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Wednesday, March 26, 2008

Their Satanic Majesties Novel

Stoned in the ’60s

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ZacharyLazar’s Sway: A Novel (Little, Brown) is a guide to self-involved characters slopping around in the sexual mud and quicksand of the ’60s. All of the characters are members of The Rolling Stones or were associated with them as the 1960s counterculture went the wrong way.

Many had to scream “Gimme shelter!” for real. To reference another Stones song, there had been too much sympathy for the devil. The ’60s ran out of brilliant ideas midway through, and the end of it all is what this novel is about, with the Stones as cultural vortex. Every character is a real person, from Kenneth Anger (the underground filmmaker whose Scorpio Rising was the pinnacle movie about the dark side of hip life) to Bobby Beausoleil (who resided with the Manson family and who got a life sentence for murdering another member of the family). But at center stage are the members of The Rolling Stones.

We finally find out exactly how Brian Jones died—except that this is fiction. Numerous early gigs for The Rolling Stones are described in maddeningly accurate detail, and they all end in violence, as did Jones’ life. At many narrative vectors, the reader suddenly realizes that these are real people doing what they actually did do; however, their interior thoughts and, of course, conversations never took place outside of the book.

In 2008 the gap between lowbrow genres and highbrow writing is wider than ever. English courses in lowbrow novels are offered to keep attendance up; highbrow works of fiction attract only students of literature, and there are fewer than in previous decades. The novel has become the literary battlefield between low and high culture. Sway steps into this fight with pulp fiction in one holster and serious art in the other and stands as the finest gossip and gospel truth regarding what went awry as the ’60s turned evil. But Sway also changes the notion of what a work of fiction can be. It challenges the very architecture of the novel. We have real people, real action and real cultural commentary; yet, again, that which creates the book’s cultural significance never happened—sort of never happened.

This is a novel about true outsiders who went too far outside and could only come back in after being airlifted out of Altamont, while their creations turned out to be the stuff of fallen angels. Quite literally, Hells Angels fell on hippies who were falling on themselves at that famous free concert that ended the 1960s’ romanticism in a frenzy that, in turn, ended it all except for those who made it happen.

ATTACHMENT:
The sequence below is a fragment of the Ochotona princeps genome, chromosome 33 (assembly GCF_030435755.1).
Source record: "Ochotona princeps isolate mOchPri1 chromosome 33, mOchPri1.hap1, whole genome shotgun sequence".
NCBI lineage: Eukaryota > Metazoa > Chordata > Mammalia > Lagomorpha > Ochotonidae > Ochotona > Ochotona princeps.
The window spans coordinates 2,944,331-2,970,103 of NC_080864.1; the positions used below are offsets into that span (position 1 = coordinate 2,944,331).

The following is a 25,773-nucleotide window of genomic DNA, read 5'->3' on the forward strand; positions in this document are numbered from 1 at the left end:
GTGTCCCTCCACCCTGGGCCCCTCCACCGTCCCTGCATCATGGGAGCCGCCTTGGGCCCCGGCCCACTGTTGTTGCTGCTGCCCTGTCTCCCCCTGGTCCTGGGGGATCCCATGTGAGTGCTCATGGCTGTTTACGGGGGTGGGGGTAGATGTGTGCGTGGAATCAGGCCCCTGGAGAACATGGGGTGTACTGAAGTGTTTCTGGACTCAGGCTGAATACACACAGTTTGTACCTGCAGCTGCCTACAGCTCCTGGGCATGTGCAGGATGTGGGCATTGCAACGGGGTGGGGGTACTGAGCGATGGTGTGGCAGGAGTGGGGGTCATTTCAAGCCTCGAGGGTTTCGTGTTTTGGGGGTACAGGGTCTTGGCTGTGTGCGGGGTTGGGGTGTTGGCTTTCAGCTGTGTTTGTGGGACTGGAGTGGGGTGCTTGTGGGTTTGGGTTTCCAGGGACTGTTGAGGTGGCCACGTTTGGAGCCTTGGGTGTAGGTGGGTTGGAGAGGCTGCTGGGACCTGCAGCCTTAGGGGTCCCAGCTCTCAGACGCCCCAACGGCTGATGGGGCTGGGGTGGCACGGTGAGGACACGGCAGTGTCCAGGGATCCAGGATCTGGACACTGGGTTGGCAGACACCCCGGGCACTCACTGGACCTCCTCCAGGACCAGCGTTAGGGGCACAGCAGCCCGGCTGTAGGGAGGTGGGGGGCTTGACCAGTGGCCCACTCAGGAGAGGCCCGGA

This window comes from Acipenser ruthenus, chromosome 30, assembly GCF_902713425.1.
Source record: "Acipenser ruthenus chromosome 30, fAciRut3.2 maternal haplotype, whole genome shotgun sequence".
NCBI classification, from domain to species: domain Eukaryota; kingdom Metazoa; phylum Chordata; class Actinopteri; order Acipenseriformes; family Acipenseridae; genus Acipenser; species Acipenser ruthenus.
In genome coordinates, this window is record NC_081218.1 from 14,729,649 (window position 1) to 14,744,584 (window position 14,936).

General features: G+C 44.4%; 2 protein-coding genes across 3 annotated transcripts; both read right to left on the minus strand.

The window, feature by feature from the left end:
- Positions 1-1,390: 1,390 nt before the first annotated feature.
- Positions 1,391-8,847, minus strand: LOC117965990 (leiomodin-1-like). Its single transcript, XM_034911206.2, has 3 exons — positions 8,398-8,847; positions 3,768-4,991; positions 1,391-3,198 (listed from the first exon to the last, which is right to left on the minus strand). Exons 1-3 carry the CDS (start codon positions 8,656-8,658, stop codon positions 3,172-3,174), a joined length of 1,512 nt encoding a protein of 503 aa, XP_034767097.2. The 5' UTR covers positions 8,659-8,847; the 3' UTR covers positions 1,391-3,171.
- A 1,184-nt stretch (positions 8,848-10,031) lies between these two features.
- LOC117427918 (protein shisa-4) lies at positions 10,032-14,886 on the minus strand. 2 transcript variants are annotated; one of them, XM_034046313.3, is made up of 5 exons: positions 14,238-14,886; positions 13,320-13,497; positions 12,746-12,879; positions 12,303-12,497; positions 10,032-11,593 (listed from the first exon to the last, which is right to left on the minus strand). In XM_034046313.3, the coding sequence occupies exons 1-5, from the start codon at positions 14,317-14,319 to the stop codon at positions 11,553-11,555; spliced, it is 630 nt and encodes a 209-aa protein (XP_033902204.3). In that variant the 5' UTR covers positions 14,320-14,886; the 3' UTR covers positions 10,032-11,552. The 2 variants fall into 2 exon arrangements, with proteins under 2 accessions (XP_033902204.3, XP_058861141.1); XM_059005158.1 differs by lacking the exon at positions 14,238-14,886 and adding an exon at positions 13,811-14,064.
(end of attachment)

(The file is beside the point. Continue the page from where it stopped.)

They go on to wealth and fame, as the song goes. Can you guess their names? Lazar knows that lowbrow fiction is not good for a reputation in academia and that highbrow is not what will bring in money, so he has written a cross-genre novel that winds up making more sense than all of the inane books these days on this band or that doing something or other in the ’60s. Take Eric Clapton and his recent tome; nice guy and all, but just a guitar player who happened to survive by accidental means and who still makes Robert Johnson sound awful. But listen to the narrator in Sway talk about Johnson: “It was a folk ballad, minor-keyed and slow. It was more Englishsounding than American … like a dirge. The words…were a monologue in the voice of the Devil. They spoke of the sway of a sly…man who in the end was just a bewildering reflection of themselves.”

At this very moment, Mick Jagger looks up from the recording session being described and, with Brian Jones and Keith Richards, continues to “sift through the variations … taking up the song in a completely different style” until it sounds right—until it sounds like a Rolling Stones song that is back-dropped, sly-stepped and brought to life by so much cultural action that the exact meaning of a given song becomes clearer than ever.

There’s more intelligence in Sway’s fiction than in any music criticism. There’s more high culture literature in this low culture story. There’s more of a novel here because there is none.
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